Uni Watch Flashback – The Rise and Fall of MLB Zippers

Returning fans had plenty to watch on July 7, as the Phillies and Padres faced off in Philadelphia and traveled back in time to 1983. Fun stuff, although the returning gear had plenty of fun. design inaccuracies, the most significant of which was this: The Phils throwback jerseys had traditional button closures down the front – a big no-no, as the 1983 originals had zippers.

MLB uniform supplier Majestic has produced zipper throwbacks for other teams, but the Phillies have always opted to use period-inappropriate buttons for their throwbacks from the 1970s and 80s. Pity. It might not seem like a big deal, but the Phils weren’t just any team wearing a zipper. They were the last zip team, the last standard bearers of a uniform style that lasted half a century and involved more than a dozen teams – a distinction they are apparently not interested in claiming or promoting.

But whatever. If the Phillies don’t want to show off the zip-up jersey, we’ll just have to do it for them. Here’s a quick timeline of the rise and fall of the big league zipper:

1936: White Sox manager Jimmy Dykes wears a zippered jersey while the rest of his team wears buttons. According to a 1937 newspaper report, “Mr. Dykes is a zipper enthusiast, saying he can get away for his after-dinner talk much sooner.”

1937: The Cubs, perhaps influenced by their fellow Chicagoan Dykes, become the first club to wear team-wide zippered jerseys.

1938: Zippers are officially becoming a trend, as three more teams – the White Sox, Dodgers and Tigers – jump on the bandwagon.

1939-40: Zip-a-dee-doo-dah! Four other teams disappeared in 1939: the Pirates, Senators, Browns and Cardinals (although the Tigers chose to return to the buttons). When the Giants flew away in 1940, that meant half of all major league teams — eight out of 16 — joined the zipped zeitgeist. This happens to be the high water mark for the zippers on the diamond.

1941 to 1975: Zippers keep a small but stable foot in the MLB universe. While some teams, like the Reds and Yankees, never try the zipper, many other teams try it at various times, including the Astros, Braves, Indians, Orioles and Red Sox.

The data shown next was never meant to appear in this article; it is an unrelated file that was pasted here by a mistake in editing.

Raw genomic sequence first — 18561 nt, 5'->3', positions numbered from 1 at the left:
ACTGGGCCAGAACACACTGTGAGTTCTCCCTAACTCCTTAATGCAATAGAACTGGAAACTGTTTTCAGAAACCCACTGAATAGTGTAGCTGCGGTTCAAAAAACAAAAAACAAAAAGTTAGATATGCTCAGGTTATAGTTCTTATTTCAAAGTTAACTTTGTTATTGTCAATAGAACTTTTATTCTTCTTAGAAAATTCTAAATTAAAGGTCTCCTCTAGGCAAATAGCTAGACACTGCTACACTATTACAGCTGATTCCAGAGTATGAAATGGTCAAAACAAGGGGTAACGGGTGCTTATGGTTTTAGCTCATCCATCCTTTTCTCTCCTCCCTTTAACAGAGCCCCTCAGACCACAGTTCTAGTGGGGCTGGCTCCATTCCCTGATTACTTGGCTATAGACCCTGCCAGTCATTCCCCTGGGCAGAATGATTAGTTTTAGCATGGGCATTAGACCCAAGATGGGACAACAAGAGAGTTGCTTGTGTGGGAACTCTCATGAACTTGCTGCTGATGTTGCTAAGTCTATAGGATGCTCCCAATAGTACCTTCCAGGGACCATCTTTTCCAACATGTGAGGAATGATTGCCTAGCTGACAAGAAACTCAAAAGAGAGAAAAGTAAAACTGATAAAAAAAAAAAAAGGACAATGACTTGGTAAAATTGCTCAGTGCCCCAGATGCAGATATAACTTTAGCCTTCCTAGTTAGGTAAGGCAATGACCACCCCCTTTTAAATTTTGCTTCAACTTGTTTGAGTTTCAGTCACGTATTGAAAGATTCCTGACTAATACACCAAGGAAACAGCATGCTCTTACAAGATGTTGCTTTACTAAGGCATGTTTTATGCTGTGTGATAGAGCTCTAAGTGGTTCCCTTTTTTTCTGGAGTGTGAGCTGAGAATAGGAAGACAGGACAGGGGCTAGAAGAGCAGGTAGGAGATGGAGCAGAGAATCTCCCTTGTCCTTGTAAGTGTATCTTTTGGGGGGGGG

1976 to 1986: While many teams opt for pull-on jerseys and others stick to button-ups, the Phillies find themselves as the last zipper holdouts.

1987: The Phillies return to wearing buttons, ending the era of the zipper.

It should be noted that zippers have their pros and cons. On the plus side, they’re quick and easy to use – no hassle, no fuss (even if you don’t have an after-dinner talk). Plus, you don’t have to worry about the ball getting lost in the space between your buttons.

On the other hand, because the two sides of a zip jersey don’t overlap, you inevitably end up with breaks in the chest badge as it crosses the Rubicon, so to speak.

Also, the lack of overlap causes the two front shirt tails to hang down as separate flaps, which can make the jersey look a little more unruly when tucked in. a small button and loop on the inner side, which he used to hold the two flaps together.

OK, so they don’t have to include this level of detail in the backtracking. But the next time the Phils step back in time to their zippered days, it would be nice if the jerseys could be zipped up properly.

Paul Lukas highly recommends this book on the invention of the zipper. If you like this column, you’ll probably like his blog Uni Watch, and you can follow him on Twitter and Facebook. Want to learn more about his Uni Watch membership program, check out his Uni Watch merchandise, get added to his mailing list so you always know when a new column has been posted, or just ask him a question? Contact him here.

Neal T. Doss